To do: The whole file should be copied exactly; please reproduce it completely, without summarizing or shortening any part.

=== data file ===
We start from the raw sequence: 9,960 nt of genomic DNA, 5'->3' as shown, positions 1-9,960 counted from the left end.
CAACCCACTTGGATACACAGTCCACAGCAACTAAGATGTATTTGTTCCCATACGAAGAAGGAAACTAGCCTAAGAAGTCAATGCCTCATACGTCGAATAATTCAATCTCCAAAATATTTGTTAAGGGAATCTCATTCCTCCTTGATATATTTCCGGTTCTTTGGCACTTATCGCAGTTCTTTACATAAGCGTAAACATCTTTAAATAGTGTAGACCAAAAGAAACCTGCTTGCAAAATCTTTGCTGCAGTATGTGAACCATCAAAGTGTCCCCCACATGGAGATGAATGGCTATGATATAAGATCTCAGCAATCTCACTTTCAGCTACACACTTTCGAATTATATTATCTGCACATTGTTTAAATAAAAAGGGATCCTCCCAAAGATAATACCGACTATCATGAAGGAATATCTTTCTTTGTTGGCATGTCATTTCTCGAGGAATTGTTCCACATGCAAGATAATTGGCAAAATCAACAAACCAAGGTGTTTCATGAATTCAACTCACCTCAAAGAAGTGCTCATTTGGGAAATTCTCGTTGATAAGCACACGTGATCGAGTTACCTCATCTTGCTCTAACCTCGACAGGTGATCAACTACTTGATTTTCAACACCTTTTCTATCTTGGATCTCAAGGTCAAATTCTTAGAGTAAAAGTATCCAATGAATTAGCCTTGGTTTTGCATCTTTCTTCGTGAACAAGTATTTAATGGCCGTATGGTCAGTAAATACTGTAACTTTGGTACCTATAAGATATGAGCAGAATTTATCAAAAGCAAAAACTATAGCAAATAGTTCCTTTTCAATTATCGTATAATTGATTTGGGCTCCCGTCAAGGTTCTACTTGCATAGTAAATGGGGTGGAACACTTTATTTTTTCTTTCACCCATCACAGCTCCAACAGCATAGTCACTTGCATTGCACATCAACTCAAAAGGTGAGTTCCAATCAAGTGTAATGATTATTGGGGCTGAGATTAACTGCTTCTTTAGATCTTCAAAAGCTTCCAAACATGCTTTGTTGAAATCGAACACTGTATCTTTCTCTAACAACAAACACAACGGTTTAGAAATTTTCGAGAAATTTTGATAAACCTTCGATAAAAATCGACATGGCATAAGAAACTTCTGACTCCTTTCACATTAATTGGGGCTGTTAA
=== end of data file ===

We start from the raw sequence: 9,960 nt of genomic DNA, 5'->3' as shown, positions 1-9,960 counted from the left end.
CAACCCACTTGGATACACAGTCCACAGCAACTAAGATGTATTTGTTCCCATACGAAGAAGGAAACTAGCCTAAGAAGTCAATGCCTCATACGTCGAATAATTCAATCTCCAAAATATTTGTTAAGGGAATCTCATTCCTCCTTGATATATTTCCGGTTCTTTGGCACTTATCGCAGTTCTTTACATAAGCGTAAACATCTTTAAATAGTGTAGACCAAAAGAAACCTGCTTGCAAAATCTTTGCTGCAGTATGTGAACCATCAAAGTGTCCCCCACATGGAGATGAATGGCTATGATATAAGATCTCAGCAATCTCACTTTCAGCTACACACTTTCGAATTATATTATCTGCACATTGTTTAAATAAAAAGGGATCCTCCCAAAGATAATACCGACTATCATGAAGGAATATCTTTCTTTGTTGGCATGTCATTTCTCGAGGAATTGTTCCACATGCAAGATAATTGGCAAAATCAACAAACCAAGGTGTTTCATGAATTCAACTCACCTCAAAGAAGTGCTCATTTGGGAAATTCTCGTTGATAAGCACACGTGATCGAGTTACCTCATCTTGCTCTAACCTCGACAGGTGATCAACTACTTGATTTTCAACACCTTTTCTATCTTGGATCTCAAGGTCAAATTCTTAGAGTAAAAGTATCCAATGAATTAGCCTTGGTTTTGCATCTTTCTTCGTGAACAAGTATTTAATGGCCGTATGGTCAGTAAATACTGTAACTTTGGTACCTATAAGATATGAGCAGAATTTATCAAAAGCAAAAACTATAGCAAATAGTTCCTTTTCAATTATCGTATAATTGATTTGGGCTCCCGTCAAGGTTCTACTTGCATAGTAAATGGGGTGGAACACTTTATTTTTTCTTTCACCCATCACAGCTCCAACAGCATAGTCACTTGCATTGCACATCAACTCAAAAGGTGAGTTCCAATCAAGTGTAATGATTATTGGGGCTGAGATTAACTGCTTCTTTAGATCTTCAAAAGCTTCCAAACATGCTTTGTTGAAATCGAACACTGTATCTTTCTCTAACAACAAACACAACGGTTTAGAAATTTTCGAGAAATTTTGATAAACCTTCGATAAAAATCGACATGGCATAAGAAACTTCTGACTCCTTTCACATTAATTGGGGCTGTTAA